In ‘American Idiot John Gallagher is Broadway’s New Antihero By: Isa Goldberg There’s a tsunami erupting on the stage of the St. James Theatre. Bodies are hurtling; fever is raging; casualties are reported. Call it just another rock opera, call it imperfect, call it what you will, but “American Idiot” announces a break from the predictability of typical Broadway musicals.
By: Patrick Christiano Love Is My Sin presented by Theatre for a new Audience in the intimate Duke Theater on 42nd Street is a truly haunting experience. The great English director Peter Brooks (probably best known to American audiences for his films “Lord of the Flies,” Marat/Sade,” and ‘King Lear’) has conceived and adapted 31 of Shakespeare’s sonnets into a magnificently potent brew of romantic exchanges performed by his wife Natasha Parry and Michael Pennington.
Artistic Director Josh Gladstone has inaugurated the beautifully restored John Drew Theater at Guild Hall with a handsome production of Tennessee Williams’ haunting memory play "The Glass Menagerie" helmed by the acclaimed director Harris Yulin. Amy Irving a well respected stage and screen star for decades heads the wonderful cast as the bewildered Amanda, a fading Southern belle, who within her dull existence longs for nothing more than her children’s welfare.
At The Actors’’ Playhouse on 7th Avenue South in the West Village 24 actors play over 40 different characters in Joe Marshall’s The Gayest Christmas Pageant Ever!, a silly spoof that sends up the traditional holiday spectacular. Directed by Mr. Marshall, as well, the evening’s bold style is decidedly camp with a touch of lunacy served by actors doing their thing with bravado and heart. What more could you ask?
By Ellis Nassour There is nothing like a dame, goes that familiar refrain from Rodgers & Hammerstein’s South Pacific, and there’s nothing like Dame Edna Everage. And there’s nothing like an evening of soothing Michael Feinstein. So, put them together and what do you have? All About Me, the new revue which opened last night at the Henry’s Miller’s.
A Washington Heights neighborhood dominated by a towering backdrop of the George Washington Bridge and pulsating with the heat from a 4th of July weekend is the setting for the bright new musical In the Heights. Lin-Manuel Miranda, who conceived the story, wrote the music and lyrics as well. He also appears in the pivotal central role as Usnavi, a likeable guy, who owns the local bodega.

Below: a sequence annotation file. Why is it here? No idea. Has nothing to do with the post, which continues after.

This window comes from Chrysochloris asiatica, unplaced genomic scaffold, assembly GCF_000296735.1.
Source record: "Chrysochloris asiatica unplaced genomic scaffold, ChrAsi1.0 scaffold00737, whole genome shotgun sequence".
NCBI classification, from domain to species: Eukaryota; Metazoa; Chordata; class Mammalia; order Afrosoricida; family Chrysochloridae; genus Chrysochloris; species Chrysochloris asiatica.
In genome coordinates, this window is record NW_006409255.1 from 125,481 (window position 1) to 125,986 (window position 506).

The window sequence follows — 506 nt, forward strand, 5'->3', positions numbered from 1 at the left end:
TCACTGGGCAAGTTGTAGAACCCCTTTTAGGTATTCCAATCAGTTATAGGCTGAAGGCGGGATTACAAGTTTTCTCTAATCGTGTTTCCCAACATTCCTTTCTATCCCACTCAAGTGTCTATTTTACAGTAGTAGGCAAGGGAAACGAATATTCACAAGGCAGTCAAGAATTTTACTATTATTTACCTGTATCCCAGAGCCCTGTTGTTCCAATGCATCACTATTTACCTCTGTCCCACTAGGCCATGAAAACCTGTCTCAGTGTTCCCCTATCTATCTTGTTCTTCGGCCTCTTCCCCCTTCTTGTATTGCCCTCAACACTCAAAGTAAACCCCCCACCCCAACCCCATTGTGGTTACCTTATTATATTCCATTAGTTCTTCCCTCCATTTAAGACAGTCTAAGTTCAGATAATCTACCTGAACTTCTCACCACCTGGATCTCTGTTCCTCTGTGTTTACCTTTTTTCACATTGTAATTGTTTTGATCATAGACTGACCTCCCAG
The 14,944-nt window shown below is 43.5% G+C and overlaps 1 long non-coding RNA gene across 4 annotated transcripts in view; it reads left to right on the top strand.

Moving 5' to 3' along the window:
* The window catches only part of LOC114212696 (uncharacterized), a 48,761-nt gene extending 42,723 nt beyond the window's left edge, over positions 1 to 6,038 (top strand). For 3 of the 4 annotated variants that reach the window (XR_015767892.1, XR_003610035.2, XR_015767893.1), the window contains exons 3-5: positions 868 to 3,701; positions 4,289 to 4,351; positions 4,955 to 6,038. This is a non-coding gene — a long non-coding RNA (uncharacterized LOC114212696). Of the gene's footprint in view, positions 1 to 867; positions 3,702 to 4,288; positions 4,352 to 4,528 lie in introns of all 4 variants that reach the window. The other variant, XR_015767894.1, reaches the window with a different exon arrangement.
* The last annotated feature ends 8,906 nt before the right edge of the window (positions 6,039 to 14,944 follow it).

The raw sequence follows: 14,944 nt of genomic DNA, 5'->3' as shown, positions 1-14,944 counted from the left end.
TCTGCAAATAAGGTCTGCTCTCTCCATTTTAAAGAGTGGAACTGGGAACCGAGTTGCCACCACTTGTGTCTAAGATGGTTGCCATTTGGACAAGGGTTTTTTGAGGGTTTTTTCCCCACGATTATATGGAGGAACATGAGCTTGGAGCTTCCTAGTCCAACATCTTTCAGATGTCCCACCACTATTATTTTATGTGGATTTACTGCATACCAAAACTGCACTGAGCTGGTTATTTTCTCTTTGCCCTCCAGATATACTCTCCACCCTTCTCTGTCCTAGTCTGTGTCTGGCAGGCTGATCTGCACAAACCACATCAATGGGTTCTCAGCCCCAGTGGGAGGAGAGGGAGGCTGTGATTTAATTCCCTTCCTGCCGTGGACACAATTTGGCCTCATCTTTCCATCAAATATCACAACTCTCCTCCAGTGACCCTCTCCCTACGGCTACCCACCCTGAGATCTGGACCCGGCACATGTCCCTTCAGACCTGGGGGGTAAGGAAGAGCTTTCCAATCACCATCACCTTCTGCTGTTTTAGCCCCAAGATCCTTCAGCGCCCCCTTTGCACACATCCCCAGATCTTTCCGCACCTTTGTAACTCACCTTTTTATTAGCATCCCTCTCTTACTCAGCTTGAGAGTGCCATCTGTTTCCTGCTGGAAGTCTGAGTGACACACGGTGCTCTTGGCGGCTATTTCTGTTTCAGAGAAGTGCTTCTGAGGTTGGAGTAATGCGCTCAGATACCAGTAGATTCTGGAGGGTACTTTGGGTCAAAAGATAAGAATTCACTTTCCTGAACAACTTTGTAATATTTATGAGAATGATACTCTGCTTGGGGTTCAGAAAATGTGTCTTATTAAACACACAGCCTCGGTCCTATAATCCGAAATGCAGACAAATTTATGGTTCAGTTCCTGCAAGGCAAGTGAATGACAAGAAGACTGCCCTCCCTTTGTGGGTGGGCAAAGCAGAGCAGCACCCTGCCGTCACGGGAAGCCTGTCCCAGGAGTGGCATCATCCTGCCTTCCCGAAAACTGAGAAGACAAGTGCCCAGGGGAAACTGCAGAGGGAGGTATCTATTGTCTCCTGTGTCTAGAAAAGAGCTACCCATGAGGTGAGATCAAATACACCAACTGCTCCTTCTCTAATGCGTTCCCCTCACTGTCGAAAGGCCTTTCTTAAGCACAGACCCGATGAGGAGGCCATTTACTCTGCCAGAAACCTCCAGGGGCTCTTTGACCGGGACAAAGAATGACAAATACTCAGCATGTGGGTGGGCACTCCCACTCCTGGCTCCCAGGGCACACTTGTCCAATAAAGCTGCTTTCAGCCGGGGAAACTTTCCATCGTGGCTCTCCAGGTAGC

Television heavyweight James Gandolfini, who plays Tony Soprano on the HBO series “The Sopranos,” heads a dazzling cast in Yasmina Reza’s lasted dissection of contemporary social hypocrisy, God of Carnage. The 90 minute biting satire directed with the bold stylized force of a blunt instrument by the gifted Matthew Warchus is a welcome audience pleaser. Reza, the Tony Award winning playwright of Art, took on similar territory over a decade ago in Art, but here she steps up the ante with a lethal dose of hostility that lies just beneath the surface in her portrait of two married couples.
Douglas Carter Beane, of late, seems to be literally writing off the top of his head, not attuned to his characters. In his tedious new comedy Mr. & Mrs Fitch, two married gossip columnists, constantly spew floral witticisms thought up by the clever playwright, which are usually pretty funny, but the barrage of sharp banter feels throw in leaving the audience confused. The effect is like being held prisoner by a relentless stand-up comic in an ascot. Early on in Beane’s self-immolating Mr. & Mrs. Fitch, Mrs. Fitch (Jennifer Ehle) herself recalls asking Anna Deavere Smith and Moises Kaufman how they come up with ideas for their shows.
Jersey Boys, as the song goes, “you’re just too good to be true.” You’re fabulous! The new Broadway show based on the life and music of the Four Seasons scores big time revitalizing the genre known as the “jukebox musical.” Under Des McAnuff’s direction every element of the captivating evening meshes seamlessly.
Bartlett Sher’s elegant staging of The Lincoln Center revival of Rodgers & Hammerstein’s “South Pacific” is an enchanted evening of splendid music and shimmering picture perfect post card images. As the five minute overture swells, the stage slides back to reveal a full 30 piece orchestra playing Robert Russell Bennett’s lush original orchestrations of the beloved songs transporting us to another place and time for a sweeping romantic tale set on a tropical island in the middle of the South Pacific.
In 1961 the movie “West Side Story” made a “rumble”. Winning 10 Academy Awards, the groundbreaking film redefined the movie musical for all time, delivering the bleak tragedy of racial strife and social upheaval that blighted America’s cities.
Stephen Dillane is a thin, wiry Brit who-if you passed him on the street-might seem vaguely familiar to you but you would never feel inherently threatened by. Somehow, though, he is also one of those actors (like Ian McKellen) who always seem to loom large once you put them on a stage. Playing one of the grandest of Shakespeare’s main men, Dillane goes a different route than most who take on this titan. Instead of bellowing to the hills, he draws you in every so slightly but never sacrifices the power of the role.